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As Ugo Pipitone argues, prosperous economic institutions that sustain growth and innovation did not prevail in areas like China, the Arab world, or Mesoamerica because of the excessive control of these proto-States on private matters. Throughout the era of European colonization, those in power routinely partitioned land masses and created borders that are still in place today. The Berlin Conference of systemized European colonization in Africa and is frequently acknowledged as the genesis of the Scramble for Africa. The Conference implemented the Principle of Effective Occupation in Africa which allowed European states with even the most tenuous connection to an African region to claim dominion over its land, resources, and people.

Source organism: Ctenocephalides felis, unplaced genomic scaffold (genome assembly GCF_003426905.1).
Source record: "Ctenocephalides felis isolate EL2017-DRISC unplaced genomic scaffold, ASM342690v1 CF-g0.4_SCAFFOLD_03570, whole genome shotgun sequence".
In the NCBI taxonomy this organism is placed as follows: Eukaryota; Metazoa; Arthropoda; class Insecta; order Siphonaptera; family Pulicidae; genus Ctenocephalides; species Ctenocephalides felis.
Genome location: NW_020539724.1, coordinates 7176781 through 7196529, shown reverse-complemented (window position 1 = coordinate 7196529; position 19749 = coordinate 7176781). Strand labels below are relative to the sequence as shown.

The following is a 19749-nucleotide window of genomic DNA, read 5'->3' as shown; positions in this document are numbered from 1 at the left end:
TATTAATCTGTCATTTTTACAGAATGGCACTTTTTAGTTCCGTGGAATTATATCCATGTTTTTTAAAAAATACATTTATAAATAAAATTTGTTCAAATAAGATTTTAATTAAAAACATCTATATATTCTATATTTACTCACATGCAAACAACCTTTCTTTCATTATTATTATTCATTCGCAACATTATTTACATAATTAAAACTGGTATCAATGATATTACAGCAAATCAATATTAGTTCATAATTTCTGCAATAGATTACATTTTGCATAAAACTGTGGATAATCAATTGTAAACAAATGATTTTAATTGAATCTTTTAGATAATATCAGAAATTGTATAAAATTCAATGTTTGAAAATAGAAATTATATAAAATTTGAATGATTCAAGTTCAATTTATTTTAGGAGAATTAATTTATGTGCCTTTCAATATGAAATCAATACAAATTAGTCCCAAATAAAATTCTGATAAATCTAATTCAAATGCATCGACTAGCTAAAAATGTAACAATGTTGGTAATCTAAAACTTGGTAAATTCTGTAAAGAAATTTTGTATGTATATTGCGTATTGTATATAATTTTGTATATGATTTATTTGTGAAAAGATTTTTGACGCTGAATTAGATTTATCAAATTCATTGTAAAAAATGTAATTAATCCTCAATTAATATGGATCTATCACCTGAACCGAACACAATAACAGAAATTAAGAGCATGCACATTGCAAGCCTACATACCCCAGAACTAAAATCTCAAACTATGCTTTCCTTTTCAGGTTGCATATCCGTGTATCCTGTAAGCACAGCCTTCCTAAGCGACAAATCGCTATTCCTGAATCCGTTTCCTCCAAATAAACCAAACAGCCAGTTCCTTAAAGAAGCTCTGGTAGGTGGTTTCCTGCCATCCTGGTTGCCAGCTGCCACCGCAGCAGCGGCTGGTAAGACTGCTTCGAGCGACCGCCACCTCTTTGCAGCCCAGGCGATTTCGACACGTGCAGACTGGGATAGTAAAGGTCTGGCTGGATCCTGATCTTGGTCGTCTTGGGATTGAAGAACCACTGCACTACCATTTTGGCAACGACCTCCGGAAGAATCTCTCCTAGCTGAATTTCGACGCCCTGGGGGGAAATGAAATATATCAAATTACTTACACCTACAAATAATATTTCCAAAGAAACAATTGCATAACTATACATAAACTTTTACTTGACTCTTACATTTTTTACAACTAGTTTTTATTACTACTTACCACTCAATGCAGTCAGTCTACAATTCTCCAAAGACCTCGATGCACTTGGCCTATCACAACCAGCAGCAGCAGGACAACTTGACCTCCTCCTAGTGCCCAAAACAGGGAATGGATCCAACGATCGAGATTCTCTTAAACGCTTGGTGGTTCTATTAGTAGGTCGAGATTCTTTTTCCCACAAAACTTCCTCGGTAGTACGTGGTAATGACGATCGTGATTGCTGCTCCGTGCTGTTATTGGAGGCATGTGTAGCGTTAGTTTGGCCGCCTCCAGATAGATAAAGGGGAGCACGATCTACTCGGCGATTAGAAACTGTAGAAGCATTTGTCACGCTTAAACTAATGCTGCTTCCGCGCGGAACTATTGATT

In effect, it allowed for the arbitrary construction of sovereign borders in a territory where they had never previously existed. Jeffrey Herbst has written extensively on the impact of state organization in Africa. William F. Miles of Northeastern University , argues that this perfunctory division of the entire continent created expansive ungoverned borderlands. These borderlands persist today and are havens for crimes like human trafficking and arms smuggling. Herbst notes a modern paradox regarding the colonial borders in Africa: while they are arbitrary there is a consensus among African leaders that they must be maintained.